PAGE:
One week into their prolonged journey and the facade is already starting to crumble. Karen may have found new purpose, and Billie and Iris remain steadfast, but most of the crew is already feeling the strain of their new reality. Ryan is downing wine with gusto, Matt has proven himself entirely useless, and poor Rav is starting to buckle under the weight of the near-constant demands on her. Even the hospitality staff is finding the fun in their situation—what is Judd going to do, fire them? At this rate, Avenue 5 is in for a rough three and a half years. Maybe they won’t need all 500 rescue ships after all.
While the plot does inch forward in “I’m A Hand Model,” it’s notable that three episodes in, the writers are still establishing their premise. After a lot of back and forth in the first two episodes, Cyrus and Billie settle on three and a half years for the new return date for the ship. Iris has been working on survival plans for the passengers and presents her findings to Judd, including answers for their inevitable potable water and food shortages. Judd details his plan to get the passengers back to Earth once they’re close enough, and Ryan bribes Karen with a fancy suite to take over for Matt as Passenger Liaison Officer. Now if only Mia and Doug would stop arguing, the show could move on to some new ideas and tensions.
With Karen taking over as official passenger wrangler, Matt is re-positioned as a hanger-on and yes man to Judd. One of the biggest misses of the season so far, Matt works much better in this context. He’s a promising foil for Iris and adding him to Iris and Judd’s scenes gives Iris someone she can talk back to. His attempts to mediate between Mia, Doug, and now Rav have been another disappointing corner of the show, so hopefully the pairing with Judd will stick. As for Judd and Iris, they spend most of the episode casting vigil attendees. It’s a minor task, but they’re proactive and focused, and that does a lot to give their scenes momentum. Judd in particular is much more palatable when he’s actively contributing to something, rather than popping up just to be obnoxious.
There is one major new development, and as in the premiere, it’s saved for the end of the episode. Cyrus lets slip to Ryan that he’s not the only pretender aboard: The entire bridge crew are actors. This is at once utterly ridiculous and crushingly obvious. Of course they are, why wouldn’t they be? The bigger question is why Ryan reacts so dramatically to the news. Why is he surprised that Joe hired a phony bridge crew to go with his surrogate captain? And how did the entire engineering crew know that the people on the bridge were photogenic stand-ins, but no one, including Billie, had any clue Ryan was an actor?
Both this scene and the premiere’s still series-high reveal of Ryan’s identity are fun, but there are dramatic diminishing returns between the two. Creator Armando Iannucci may be planning to dive into a critique of the trappings of leadership and expertise, exploring who the general public—or aboard Avenue 5, the privileged—are willing to accept in which roles. For now though, this is just another twist for twist’s sake, complication rather than complexity. There’s been plenty of the former this season; we’re overdue a taste of the latter.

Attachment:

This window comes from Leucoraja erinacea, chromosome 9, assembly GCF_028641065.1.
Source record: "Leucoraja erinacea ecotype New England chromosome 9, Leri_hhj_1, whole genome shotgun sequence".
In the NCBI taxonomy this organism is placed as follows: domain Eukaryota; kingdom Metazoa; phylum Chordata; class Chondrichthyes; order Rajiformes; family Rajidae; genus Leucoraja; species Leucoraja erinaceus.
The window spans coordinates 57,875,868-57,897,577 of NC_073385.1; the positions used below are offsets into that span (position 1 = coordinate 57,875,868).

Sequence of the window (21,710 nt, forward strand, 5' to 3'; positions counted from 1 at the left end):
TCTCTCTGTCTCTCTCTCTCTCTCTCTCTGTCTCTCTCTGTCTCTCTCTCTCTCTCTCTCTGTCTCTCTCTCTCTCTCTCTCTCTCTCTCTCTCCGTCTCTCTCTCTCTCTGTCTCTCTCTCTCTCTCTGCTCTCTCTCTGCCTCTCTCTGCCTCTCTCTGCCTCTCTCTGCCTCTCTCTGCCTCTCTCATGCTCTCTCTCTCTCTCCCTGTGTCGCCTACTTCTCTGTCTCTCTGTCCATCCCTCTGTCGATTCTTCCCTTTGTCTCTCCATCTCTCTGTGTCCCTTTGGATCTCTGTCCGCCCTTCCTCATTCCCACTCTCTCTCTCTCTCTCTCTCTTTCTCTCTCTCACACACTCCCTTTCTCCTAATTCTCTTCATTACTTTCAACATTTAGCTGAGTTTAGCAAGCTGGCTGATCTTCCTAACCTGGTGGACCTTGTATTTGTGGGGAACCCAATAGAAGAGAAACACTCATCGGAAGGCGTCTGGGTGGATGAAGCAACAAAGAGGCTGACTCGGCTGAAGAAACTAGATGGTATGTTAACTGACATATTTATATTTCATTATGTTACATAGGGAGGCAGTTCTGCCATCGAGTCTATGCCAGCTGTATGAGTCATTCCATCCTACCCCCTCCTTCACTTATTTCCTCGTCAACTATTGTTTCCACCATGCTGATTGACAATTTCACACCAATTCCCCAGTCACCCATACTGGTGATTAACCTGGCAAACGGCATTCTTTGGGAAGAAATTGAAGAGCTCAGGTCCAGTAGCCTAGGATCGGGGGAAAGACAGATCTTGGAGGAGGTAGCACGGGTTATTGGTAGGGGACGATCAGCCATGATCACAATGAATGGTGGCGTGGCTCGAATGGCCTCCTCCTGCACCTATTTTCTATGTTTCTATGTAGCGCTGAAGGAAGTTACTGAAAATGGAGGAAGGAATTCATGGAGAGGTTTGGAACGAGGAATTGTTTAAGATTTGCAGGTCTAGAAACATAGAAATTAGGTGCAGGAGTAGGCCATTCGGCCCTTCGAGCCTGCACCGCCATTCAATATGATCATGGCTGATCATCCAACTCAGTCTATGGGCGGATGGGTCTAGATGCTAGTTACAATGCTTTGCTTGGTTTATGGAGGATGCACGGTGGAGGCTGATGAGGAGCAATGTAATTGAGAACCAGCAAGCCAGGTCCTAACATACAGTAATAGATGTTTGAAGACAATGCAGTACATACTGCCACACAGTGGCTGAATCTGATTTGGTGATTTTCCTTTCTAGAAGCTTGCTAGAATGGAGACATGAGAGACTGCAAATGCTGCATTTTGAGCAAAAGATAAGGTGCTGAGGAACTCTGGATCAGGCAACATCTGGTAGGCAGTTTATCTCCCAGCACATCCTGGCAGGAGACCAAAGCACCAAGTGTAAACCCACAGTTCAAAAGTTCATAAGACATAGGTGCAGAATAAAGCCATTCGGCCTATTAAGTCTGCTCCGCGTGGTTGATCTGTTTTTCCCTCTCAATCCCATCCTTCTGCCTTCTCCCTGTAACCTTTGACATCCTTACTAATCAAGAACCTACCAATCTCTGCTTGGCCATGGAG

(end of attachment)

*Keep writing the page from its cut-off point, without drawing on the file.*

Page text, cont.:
- I’m rooting for Rav, but I’m rooting harder for Susan, who appears to be quite happy with her life choices, working for NASA instead of Judd Galaxy.
- I’m not particularly rooting for Ryan, and it’s unclear to me if I’m supposed to be. He’s positioned as the protagonist, but his behavior toward the bridge
crewcast is far more Herman than heroic. It’s not their fault Joe didn’t fill him in. It’s unclear why Ryan’s immediate instinct is to keep Judd out of the loop, and there’s a lot of thematic meat to this decision. Hopefully future episodes will engage more meaningfully with these Ryan-Judd parallels.
- New least favorite amenity on Avenue 5: Judd’s voice being piped into the spa treatments. Ugh.
- The delay still isn’t working as a comedy beat. If the writers are committed to returning to it each episode, hopefully some new ideas will be forthcoming. Also, why is there no meaningful delay for Ryan when calling home to his husband and wife? The scene nods to it, but mostly sidesteps the issue. Shout-out to the prop department, though—the picture of the trio at their wedding is great.
- It will be interesting to see how long it takes the passengers to sniff out that Karen is not One Of Them, now that she’s working with Ryan. Her, “This is how the other half lives” is telling.
- I keep waiting for Jessica St. Clair and Kyle Bornheimer to make something more out of Mia and Doug. There’s only so much depth one can bring to The Bickersons, though, and every time the show seems poised to give either character any nuance, it backs away and goes broad instead. Also, Doug is supposed to be 36?
- Finally, an episode with some memorable lines! I enjoyed Hugh Laurie throwing away, “Come in, my door is always broken” and Lenora Crichlow’s delighted response to Johan’s orbiting body parts, “Even you’ve got to admit that space is pretty fucking cool sometimes.” Yes it is, Billie, and so are you.
- Two more fun lines: The entertainingly odd exchange between Ryan and Karen culminating in Rebecca Front’s, “I should make it clear that coitus is not on the menu” and Suzy Nakamura’s delivery of, “This is the first time 5000 human lives have been on the line. I think. Wait. No, yeah, it is.”